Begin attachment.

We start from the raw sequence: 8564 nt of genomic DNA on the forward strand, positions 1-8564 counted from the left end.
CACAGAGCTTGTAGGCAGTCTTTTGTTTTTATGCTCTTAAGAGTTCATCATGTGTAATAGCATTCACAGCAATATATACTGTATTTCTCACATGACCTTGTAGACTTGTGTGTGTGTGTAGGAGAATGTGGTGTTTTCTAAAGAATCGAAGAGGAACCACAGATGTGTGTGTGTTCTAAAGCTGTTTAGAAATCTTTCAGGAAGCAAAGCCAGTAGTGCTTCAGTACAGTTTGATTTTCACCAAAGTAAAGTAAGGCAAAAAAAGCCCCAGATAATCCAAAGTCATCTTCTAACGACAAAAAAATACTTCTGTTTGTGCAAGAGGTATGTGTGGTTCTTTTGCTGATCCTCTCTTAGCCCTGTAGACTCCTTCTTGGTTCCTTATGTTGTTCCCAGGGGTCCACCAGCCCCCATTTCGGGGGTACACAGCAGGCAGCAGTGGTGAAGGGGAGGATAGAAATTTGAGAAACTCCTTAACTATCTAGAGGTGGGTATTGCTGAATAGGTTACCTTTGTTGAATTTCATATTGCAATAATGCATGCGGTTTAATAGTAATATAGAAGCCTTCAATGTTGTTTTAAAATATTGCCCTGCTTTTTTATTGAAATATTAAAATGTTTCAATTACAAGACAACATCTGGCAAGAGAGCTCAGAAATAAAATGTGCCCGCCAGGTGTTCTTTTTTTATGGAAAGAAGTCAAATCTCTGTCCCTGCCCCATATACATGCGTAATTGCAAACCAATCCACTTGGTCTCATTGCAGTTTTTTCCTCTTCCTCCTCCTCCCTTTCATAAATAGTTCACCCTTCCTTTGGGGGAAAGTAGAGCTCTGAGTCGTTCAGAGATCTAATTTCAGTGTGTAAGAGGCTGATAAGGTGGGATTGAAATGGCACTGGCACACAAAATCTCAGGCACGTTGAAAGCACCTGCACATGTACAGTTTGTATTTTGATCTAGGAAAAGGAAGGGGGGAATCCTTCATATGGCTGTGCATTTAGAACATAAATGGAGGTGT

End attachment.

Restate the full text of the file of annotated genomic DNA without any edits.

We start from the raw sequence: 8564 nt of genomic DNA on the forward strand, positions 1-8564 counted from the left end.
CACAGAGCTTGTAGGCAGTCTTTTGTTTTTATGCTCTTAAGAGTTCATCATGTGTAATAGCATTCACAGCAATATATACTGTATTTCTCACATGACCTTGTAGACTTGTGTGTGTGTGTAGGAGAATGTGGTGTTTTCTAAAGAATCGAAGAGGAACCACAGATGTGTGTGTGTTCTAAAGCTGTTTAGAAATCTTTCAGGAAGCAAAGCCAGTAGTGCTTCAGTACAGTTTGATTTTCACCAAAGTAAAGTAAGGCAAAAAAAGCCCCAGATAATCCAAAGTCATCTTCTAACGACAAAAAAATACTTCTGTTTGTGCAAGAGGTATGTGTGGTTCTTTTGCTGATCCTCTCTTAGCCCTGTAGACTCCTTCTTGGTTCCTTATGTTGTTCCCAGGGGTCCACCAGCCCCCATTTCGGGGGTACACAGCAGGCAGCAGTGGTGAAGGGGAGGATAGAAATTTGAGAAACTCCTTAACTATCTAGAGGTGGGTATTGCTGAATAGGTTACCTTTGTTGAATTTCATATTGCAATAATGCATGCGGTTTAATAGTAATATAGAAGCCTTCAATGTTGTTTTAAAATATTGCCCTGCTTTTTTATTGAAATATTAAAATGTTTCAATTACAAGACAACATCTGGCAAGAGAGCTCAGAAATAAAATGTGCCCGCCAGGTGTTCTTTTTTTATGGAAAGAAGTCAAATCTCTGTCCCTGCCCCATATACATGCGTAATTGCAAACCAATCCACTTGGTCTCATTGCAGTTTTTTCCTCTTCCTCCTCCTCCCTTTCATAAATAGTTCACCCTTCCTTTGGGGGAAAGTAGAGCTCTGAGTCGTTCAGAGATCTAATTTCAGTGTGTAAGAGGCTGATAAGGTGGGATTGAAATGGCACTGGCACACAAAATCTCAGGCACGTTGAAAGCACCTGCACATGTACAGTTTGTATTTTGATCTAGGAAAAGGAAGGGGGGAATCCTTCATATGGCTGTGCATTTAGAACATAAATGGAGGTGT